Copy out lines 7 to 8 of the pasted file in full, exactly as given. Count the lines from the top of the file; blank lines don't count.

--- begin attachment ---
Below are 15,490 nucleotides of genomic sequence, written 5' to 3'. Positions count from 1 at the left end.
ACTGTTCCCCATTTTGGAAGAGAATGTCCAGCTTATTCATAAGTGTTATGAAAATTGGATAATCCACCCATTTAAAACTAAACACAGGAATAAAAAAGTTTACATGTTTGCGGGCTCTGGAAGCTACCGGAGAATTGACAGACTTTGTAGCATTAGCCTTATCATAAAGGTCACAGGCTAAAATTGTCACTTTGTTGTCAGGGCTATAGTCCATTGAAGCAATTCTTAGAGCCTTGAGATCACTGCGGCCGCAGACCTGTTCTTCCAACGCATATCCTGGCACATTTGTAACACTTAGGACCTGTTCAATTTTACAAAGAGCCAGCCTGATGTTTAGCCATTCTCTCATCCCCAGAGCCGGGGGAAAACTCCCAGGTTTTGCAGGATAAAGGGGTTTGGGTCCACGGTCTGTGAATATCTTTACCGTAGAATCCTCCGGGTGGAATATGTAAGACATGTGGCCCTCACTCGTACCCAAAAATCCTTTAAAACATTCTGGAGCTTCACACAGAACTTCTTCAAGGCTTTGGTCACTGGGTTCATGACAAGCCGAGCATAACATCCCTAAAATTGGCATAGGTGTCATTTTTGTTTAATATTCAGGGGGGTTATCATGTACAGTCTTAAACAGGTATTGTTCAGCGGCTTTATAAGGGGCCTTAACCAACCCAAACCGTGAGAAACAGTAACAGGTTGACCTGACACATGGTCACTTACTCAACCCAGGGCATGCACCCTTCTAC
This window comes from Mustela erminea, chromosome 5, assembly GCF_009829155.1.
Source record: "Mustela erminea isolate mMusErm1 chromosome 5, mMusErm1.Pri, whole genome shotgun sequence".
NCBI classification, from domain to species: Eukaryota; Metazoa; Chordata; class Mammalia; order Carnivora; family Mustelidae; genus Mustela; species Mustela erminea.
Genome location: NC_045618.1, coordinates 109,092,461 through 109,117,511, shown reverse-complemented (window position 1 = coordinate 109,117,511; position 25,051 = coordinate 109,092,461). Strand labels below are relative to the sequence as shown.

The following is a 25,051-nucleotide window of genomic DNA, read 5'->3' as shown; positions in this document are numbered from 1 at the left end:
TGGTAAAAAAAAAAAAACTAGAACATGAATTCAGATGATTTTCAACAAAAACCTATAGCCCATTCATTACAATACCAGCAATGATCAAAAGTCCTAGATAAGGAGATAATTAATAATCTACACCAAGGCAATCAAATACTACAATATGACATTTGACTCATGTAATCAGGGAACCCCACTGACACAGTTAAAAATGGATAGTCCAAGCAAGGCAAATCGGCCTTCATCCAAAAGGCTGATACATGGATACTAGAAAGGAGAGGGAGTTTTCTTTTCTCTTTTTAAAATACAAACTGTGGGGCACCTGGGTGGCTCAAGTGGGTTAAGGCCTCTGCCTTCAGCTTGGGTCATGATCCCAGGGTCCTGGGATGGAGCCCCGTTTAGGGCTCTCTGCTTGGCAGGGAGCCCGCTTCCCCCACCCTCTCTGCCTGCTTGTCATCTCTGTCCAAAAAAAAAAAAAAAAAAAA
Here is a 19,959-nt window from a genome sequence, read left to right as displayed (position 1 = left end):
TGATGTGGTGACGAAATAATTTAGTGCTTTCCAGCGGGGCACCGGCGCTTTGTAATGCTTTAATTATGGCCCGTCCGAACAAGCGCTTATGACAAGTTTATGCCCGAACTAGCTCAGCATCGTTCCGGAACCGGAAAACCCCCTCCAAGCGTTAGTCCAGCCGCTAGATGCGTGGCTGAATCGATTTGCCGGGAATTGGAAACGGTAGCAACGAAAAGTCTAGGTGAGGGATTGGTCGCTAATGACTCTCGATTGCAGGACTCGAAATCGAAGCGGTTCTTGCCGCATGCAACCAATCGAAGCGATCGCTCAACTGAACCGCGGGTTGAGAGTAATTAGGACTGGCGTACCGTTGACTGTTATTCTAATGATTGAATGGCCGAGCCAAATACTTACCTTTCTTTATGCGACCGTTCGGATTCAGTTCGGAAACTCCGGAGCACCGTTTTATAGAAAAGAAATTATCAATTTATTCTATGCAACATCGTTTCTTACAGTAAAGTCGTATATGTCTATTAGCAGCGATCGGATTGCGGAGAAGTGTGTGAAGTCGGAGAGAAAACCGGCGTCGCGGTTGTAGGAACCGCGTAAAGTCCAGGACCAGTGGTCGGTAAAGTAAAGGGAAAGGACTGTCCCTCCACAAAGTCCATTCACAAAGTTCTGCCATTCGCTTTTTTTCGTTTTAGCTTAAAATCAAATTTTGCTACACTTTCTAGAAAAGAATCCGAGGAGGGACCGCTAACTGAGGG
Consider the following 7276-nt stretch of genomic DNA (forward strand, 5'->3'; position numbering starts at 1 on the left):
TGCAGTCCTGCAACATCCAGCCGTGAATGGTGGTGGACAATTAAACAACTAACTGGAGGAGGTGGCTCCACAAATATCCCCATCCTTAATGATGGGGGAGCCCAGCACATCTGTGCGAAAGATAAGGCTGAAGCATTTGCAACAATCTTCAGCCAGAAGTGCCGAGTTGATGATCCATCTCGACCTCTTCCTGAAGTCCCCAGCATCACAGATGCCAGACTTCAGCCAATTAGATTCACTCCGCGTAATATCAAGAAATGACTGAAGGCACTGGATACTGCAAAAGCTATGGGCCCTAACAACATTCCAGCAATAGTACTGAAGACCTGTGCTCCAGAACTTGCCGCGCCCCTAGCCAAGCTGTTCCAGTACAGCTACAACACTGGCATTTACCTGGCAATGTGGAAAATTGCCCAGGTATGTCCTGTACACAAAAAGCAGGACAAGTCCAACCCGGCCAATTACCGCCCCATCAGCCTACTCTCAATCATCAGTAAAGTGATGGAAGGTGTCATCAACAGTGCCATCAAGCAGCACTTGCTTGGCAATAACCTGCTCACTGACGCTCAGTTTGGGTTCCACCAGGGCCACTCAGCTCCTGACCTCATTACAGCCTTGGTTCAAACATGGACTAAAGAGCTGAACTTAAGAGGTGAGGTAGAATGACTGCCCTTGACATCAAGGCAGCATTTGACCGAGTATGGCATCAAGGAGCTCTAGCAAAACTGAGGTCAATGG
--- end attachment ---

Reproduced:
The following is a 25,051-nucleotide window of genomic DNA, read 5'->3' as shown; positions in this document are numbered from 1 at the left end:
TGGTAAAAAAAAAAAAACTAGAACATGAATTCAGATGATTTTCAACAAAAACCTATAGCCCATTCATTACAATACCAGCAATGATCAAAAGTCCTAGATAAGGAGATAATTAATAATCTACACCAAGGCAATCAAATACTACAATATGACATTTGACTCATGTAATCAGGGAACCCCACTGACACAGTTAAAAATGGATAGTCCAAGCAAGGCAAATCGGCCTTCATCCAAAAGGCTGATACATGGATACTAGAAAGGAGAGGGAGTTTTCTTTTCTCTTTTTAAAATACAAACTGTGGGGCACCTGGGTGGCTCAAGTGGGTTAAGGCCTCTGCCTTCAGCTTGGGTCATGATCCCAGGGTCCTGGGATGGAGCCCCGTTTAGGGCTCTCTGCTTGGCAGGGAGCCCGCTTCCCCCACCCTCTCTGCCTGCTTGTCATCTCTGTCCAAAAAAAAAAAAAAAAAAAA